I wake up sometimes unable to muster the energy or excitement for work. And fall quickly back into the realms of dole age infinity and endless time on ‘our’ hands. Of guitar tuning and twiddling and recording and listening. And walks through parades of 1970s shops where discoveries happened and moments were had. I don’t miss it. I just remember it.
This is not a longing for that northern town. This is not a call to arms to return to youthful ways – it’s recognition of what shapes you and how you end up here. I was called to jury service at 18 years of age – it was in Grimsby – they do that sort of stuff there. It was all low level violence and malevolence – youth armed with steel poles disputing the honour of someone’s dog or car and sometimes other humans. We’d dissect incidents and altercations in Cleethorpes back seats and pushing and shoving in Grimbsy club hall ways – it wasn’t pleasant. It wasn’t fascinating. It was the anger of the underclasses turned on itself – the seeds of destruction under the last throes of the Tory dice and the imminent arrival of a more powerful wrecking system from the Britpop politicians who would descend upon us.
I used to go out for lunch. Through the court halls, past the security guards with a nod and wander around the precinct and high street. I can’t picture it as vividly now – but it was all sallow concrete and shop fronts. There was a small independent record shop – it sold the usual and the unusual. I wasn’t on the lookout for vinyl – my tape player was in the bag for the train ride back and forth to the inns of justice – early starts with the Beach Boys 20/20 or the Paul’s Boutique by the Beasties – it all depended on the mood I awoke.
So it was tape digging – and there on the bottom shelf was a tape by Linton Kwesi Johnston. It looked interesting. Reggae fi Rodni, Fit them back and Bass Culture – title awash with low end theory and history. It had an oil painting cover – all heavy daubs and muted palette. And hearing LKJ for the first time was revelatory – it was chattin’ and bass – about politics and race. It represented Britain then, now and beyond – with its timeless clutch of reggae beats and reverbs.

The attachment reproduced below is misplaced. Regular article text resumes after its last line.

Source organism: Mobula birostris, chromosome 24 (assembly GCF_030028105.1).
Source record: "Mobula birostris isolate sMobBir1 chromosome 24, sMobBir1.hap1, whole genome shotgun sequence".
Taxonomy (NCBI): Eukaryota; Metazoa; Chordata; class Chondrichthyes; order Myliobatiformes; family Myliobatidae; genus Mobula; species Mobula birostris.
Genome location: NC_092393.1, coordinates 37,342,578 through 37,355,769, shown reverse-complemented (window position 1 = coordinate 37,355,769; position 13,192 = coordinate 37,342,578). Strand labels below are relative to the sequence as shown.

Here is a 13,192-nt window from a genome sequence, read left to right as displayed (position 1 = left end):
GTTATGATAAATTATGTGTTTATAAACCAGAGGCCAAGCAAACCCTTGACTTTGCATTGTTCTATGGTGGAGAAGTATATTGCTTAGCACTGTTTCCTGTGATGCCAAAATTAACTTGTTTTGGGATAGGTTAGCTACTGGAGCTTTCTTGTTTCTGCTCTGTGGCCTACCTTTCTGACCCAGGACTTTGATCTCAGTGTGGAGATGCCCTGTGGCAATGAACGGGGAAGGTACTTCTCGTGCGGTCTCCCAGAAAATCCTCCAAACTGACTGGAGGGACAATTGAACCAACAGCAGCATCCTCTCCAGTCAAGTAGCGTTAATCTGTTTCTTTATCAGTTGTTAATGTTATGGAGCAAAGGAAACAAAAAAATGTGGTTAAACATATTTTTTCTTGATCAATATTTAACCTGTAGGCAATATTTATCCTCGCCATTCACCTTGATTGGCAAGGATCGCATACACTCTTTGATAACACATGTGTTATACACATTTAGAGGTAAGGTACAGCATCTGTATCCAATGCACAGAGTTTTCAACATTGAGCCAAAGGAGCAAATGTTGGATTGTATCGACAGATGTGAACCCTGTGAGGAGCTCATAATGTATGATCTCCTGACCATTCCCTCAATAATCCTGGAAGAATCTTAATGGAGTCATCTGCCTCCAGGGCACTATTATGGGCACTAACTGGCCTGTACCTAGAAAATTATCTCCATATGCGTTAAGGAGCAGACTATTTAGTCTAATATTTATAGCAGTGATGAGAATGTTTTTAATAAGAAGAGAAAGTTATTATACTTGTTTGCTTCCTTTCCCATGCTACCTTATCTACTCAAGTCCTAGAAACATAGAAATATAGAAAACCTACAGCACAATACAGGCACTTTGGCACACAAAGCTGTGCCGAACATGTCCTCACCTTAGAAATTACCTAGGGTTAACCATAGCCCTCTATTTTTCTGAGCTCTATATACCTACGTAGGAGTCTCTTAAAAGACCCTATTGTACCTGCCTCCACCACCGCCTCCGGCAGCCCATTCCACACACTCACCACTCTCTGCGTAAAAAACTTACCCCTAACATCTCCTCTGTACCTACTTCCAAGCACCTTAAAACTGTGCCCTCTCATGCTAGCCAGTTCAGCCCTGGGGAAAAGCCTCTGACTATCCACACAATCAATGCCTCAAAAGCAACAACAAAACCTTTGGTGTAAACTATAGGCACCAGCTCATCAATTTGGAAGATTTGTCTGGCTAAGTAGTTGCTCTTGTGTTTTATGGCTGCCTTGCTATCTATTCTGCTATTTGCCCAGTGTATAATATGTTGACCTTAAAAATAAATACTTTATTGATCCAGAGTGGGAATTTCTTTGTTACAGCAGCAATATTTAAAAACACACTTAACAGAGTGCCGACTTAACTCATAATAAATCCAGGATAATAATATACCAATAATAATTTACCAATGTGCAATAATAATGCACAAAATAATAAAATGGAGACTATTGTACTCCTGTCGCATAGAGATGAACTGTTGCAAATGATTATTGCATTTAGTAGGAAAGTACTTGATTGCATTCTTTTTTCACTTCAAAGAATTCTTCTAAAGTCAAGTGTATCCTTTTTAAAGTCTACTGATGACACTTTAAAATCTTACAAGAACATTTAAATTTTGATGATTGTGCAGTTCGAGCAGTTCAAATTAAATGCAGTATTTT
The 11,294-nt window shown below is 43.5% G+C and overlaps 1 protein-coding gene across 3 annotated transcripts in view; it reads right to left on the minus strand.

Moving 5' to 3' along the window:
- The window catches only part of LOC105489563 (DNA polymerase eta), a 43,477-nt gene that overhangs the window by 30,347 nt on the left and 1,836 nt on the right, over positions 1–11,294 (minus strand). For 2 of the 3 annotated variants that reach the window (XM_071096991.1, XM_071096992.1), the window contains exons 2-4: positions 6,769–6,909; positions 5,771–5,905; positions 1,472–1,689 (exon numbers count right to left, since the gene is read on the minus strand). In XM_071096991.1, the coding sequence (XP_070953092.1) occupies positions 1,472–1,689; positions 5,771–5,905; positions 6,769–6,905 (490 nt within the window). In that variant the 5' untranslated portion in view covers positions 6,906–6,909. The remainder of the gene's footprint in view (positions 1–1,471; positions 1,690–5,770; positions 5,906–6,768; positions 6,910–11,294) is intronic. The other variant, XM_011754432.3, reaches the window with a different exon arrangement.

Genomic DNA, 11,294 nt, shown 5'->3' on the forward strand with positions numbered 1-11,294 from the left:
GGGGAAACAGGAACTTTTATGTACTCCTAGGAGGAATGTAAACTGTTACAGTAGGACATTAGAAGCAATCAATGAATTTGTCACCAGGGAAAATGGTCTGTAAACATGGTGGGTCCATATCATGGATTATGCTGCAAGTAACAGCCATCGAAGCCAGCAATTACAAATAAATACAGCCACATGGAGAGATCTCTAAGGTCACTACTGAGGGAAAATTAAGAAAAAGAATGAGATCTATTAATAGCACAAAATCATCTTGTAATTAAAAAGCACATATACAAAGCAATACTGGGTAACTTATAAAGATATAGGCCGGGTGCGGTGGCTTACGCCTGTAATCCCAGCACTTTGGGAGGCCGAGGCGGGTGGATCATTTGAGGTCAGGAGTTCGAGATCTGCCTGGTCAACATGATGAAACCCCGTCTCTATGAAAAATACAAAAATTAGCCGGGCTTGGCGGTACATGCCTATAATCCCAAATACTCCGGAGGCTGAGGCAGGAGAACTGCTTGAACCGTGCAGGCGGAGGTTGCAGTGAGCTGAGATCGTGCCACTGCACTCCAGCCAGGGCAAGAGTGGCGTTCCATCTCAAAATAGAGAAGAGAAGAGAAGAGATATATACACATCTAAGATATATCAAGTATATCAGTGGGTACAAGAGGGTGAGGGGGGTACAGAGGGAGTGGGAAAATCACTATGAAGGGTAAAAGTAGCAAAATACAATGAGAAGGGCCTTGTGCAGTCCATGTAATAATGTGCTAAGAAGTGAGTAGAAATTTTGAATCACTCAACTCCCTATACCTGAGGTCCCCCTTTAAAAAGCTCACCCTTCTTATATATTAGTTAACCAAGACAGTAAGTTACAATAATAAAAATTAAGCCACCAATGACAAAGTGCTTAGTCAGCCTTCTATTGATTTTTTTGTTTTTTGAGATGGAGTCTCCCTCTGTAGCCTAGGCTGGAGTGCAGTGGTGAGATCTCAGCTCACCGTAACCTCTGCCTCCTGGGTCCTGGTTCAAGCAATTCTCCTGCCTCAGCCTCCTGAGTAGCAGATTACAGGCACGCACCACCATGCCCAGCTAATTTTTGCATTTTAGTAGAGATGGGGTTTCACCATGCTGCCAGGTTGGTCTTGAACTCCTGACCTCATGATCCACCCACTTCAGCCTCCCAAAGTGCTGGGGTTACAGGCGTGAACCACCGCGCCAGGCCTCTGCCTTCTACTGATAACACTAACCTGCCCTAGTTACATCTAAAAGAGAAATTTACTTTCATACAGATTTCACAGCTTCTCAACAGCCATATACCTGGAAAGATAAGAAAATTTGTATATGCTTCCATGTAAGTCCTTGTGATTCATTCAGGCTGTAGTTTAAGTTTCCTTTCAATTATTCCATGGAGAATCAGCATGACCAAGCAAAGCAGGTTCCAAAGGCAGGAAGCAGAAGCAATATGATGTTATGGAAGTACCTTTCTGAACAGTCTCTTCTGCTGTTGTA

So sitting in the courts – of Grimbsy with the air permeated with industry and fish – we listened to judges make judgements on youth. And LKJ toasted the ills of da police and the insurrectshun of the masses – as I and I considered the evidence from police officers in da dock. It was good to have LKJ by my side – because it noh funny when you sitting in the jury making decisions that affect lives and you know that the daily mailers want to take charge and you think the kids with iron bars just might have been right.
And so I return to LKJ as the EDL spews its shit on the streets [no rock in the clubs] and I watch the 70s hate seep back into the cracks and crevices of our daily routines and it reminds me about the fighting spirit – the real collective responsibilities that we have. To take on ideologies that need challenging ‘in these difficult times’. The ill informed can make you ill – but it’s the will of the people that matters.
Fit Them Back
It’s as simple as that. We need to fight them back. Living within a stone’s throw of Stephen Lawrence’s bus stop, the New Cross’ burnt house and walking the Welling roads. Things are bubbling and bubbling again – rising right to the top and given credence by the ‘red tops’ that hating will result in a ‘new England’ when I’m just looking for a better world. LKJ takes matters into his own hands – a rolling snare and falling guitar as the bass keeps it all rocksteady – smash their brains in – coz they ain’t got nuthin in ‘em – it’s a simple command. A straightforward ask, as the tempo keeps it uptown and we dance our moonstomp over the heads of the ignorant.
It’s a message for the masses.
It is music.